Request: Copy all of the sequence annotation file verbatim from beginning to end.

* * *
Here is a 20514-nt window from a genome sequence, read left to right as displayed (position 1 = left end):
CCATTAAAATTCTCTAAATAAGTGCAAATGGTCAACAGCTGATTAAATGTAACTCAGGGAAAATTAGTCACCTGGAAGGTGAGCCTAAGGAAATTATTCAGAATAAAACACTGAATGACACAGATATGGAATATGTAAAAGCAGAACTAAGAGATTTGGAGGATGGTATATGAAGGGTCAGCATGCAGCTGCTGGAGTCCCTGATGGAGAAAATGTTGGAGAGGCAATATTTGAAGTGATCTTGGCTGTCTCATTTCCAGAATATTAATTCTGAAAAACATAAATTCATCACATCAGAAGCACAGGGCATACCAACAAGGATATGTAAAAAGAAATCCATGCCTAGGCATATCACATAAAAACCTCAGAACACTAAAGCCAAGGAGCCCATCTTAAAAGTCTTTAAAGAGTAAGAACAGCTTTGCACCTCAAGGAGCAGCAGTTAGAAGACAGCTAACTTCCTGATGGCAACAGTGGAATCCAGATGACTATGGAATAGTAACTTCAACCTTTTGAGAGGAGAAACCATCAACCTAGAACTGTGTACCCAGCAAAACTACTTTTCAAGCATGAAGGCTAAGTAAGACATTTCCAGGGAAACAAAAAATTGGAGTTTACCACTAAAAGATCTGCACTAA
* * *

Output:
Here is a 20514-nt window from a genome sequence, read left to right as displayed (position 1 = left end):
CCATTAAAATTCTCTAAATAAGTGCAAATGGTCAACAGCTGATTAAATGTAACTCAGGGAAAATTAGTCACCTGGAAGGTGAGCCTAAGGAAATTATTCAGAATAAAACACTGAATGACACAGATATGGAATATGTAAAAGCAGAACTAAGAGATTTGGAGGATGGTATATGAAGGGTCAGCATGCAGCTGCTGGAGTCCCTGATGGAGAAAATGTTGGAGAGGCAATATTTGAAGTGATCTTGGCTGTCTCATTTCCAGAATATTAATTCTGAAAAACATAAATTCATCACATCAGAAGCACAGGGCATACCAACAAGGATATGTAAAAAGAAATCCATGCCTAGGCATATCACATAAAAACCTCAGAACACTAAAGCCAAGGAGCCCATCTTAAAAGTCTTTAAAGAGTAAGAACAGCTTTGCACCTCAAGGAGCAGCAGTTAGAAGACAGCTAACTTCCTGATGGCAACAGTGGAATCCAGATGACTATGGAATAGTAACTTCAACCTTTTGAGAGGAGAAACCATCAACCTAGAACTGTGTACCCAGCAAAACTACTTTTCAAGCATGAAGGCTAAGTAAGACATTTCCAGGGAAACAAAAAATTGGAGTTTACCACTAAAAGATCTGCACTAA